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  15. Miners get 6.25 bitcoin per block and that rate is halved every 4 years.
    What happens when the last bitcoin is mined or that reward become too low and miners have to depend on transaction fees($24 to $31 per)?

    The rules will have to change or people who want their transactions recorded will be at the mercy of the miners.

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  16. Some think bitcoin is the way to avoid the "banksters" and their transaction fees or to save value for when civilization collapses. Reality has a way of impinging on ones fantasies.

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  17. What happens when AI controls all financial transactions and it is taken out of human hands? Asking for a nervous friend…

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  18. Right now, everyone pretty much converts to dollars for any international purchase. This has made the dollar the world's reserve currency and kept it's value up. It has also allowed banks to get a nice cut right off the top for currency conversion.

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  19. If economies didn’t grow, that might be a good thing. Deflation is a far worse problem than inflation. There’s a reason the Fed targets 2% inflation rather than 0%.

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  20. The crypto market was a bubble, it didn't really need anything to crash except a critical mass of people deciding to cash out.

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  21. The obvious downsides are that it combines the capacity to track every exchange in real time, with the capacity to block transactions in real time.

    It pairs well with social credit scores and Operation Choke Point style initiatives. At 2PM the President decides he doesn't like industry X, or individual Y, by 3PM they can't do transactions, and he has a handy database of everybody who did business with X over the last few years.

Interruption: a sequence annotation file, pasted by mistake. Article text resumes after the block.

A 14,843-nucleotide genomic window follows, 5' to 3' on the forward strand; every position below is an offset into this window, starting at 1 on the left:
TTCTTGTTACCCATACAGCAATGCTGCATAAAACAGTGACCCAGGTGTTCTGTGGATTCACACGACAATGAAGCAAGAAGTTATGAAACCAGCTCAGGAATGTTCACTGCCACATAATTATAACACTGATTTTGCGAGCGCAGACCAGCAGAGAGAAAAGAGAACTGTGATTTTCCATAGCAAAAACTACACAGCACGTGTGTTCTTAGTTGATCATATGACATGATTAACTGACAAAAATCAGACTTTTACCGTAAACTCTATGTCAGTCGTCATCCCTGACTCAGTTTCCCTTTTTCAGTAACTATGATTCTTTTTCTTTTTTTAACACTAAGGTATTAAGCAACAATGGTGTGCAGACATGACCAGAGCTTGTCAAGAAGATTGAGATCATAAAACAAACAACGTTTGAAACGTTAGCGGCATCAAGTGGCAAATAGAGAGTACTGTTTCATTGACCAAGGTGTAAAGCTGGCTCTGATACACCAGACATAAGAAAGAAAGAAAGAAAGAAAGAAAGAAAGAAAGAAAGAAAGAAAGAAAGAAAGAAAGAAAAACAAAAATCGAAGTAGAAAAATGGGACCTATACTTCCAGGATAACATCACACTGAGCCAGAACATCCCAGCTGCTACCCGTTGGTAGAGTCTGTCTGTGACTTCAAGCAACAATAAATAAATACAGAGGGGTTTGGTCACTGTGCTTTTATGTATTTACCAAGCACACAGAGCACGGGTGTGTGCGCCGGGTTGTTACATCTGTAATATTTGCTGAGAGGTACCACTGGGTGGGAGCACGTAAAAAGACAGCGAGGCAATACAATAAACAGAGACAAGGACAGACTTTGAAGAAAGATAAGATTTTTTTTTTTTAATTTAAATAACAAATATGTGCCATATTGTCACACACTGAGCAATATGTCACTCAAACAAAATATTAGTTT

Visa/Mastercard have this capacity to some extent, but the proposal would put the power directly in government's hands, allowing them to skip the inconvenient, "Lean on the bank" step.

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  22. The secret is to find the wikipedia article BEFORE I write the comment. That way, if I've remembered it wrongly I just stop there before I've wasted time, or embarrassed myself.

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  23. I guess the main advantage is they could use crypto-greenbacks to prevent counterfeiting. I wonder if this is what is causing the crypto market to crash?

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  24. We don't need to imagine a gold asteroid.

    We have solid historical examples of precious metals suddenly having inflation.

    Such as when the Spanish conquered South and Central America and suddenly found themselves owning huge silver mines.

    The flood of silver back to Spain seriously messed up the economy back in Europe, resulting in Spain being simultaneously the richest empire in Europe and in century long economic depression at the same time.

    And nobody could understand what was happening because they didn't have the economic theory developed yet to understand that you could have lots of silver and still be poor if silver had lost all its value. Which they couldn't explain because they measured value in silver.

    https://en.wikipedia.org/wiki/Price_revolution

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  25. Yeah, at this stage crypto is to a real central bank currency like an experimental 1800 hot air balloons were to international shipping.

    They are pretty, technically fascinating, people get all excited. And for a couple of tiny, almost toy purposes they can do stuff that ships can't. But to imagine they are a threat to the shipping industry is a pure fantasy.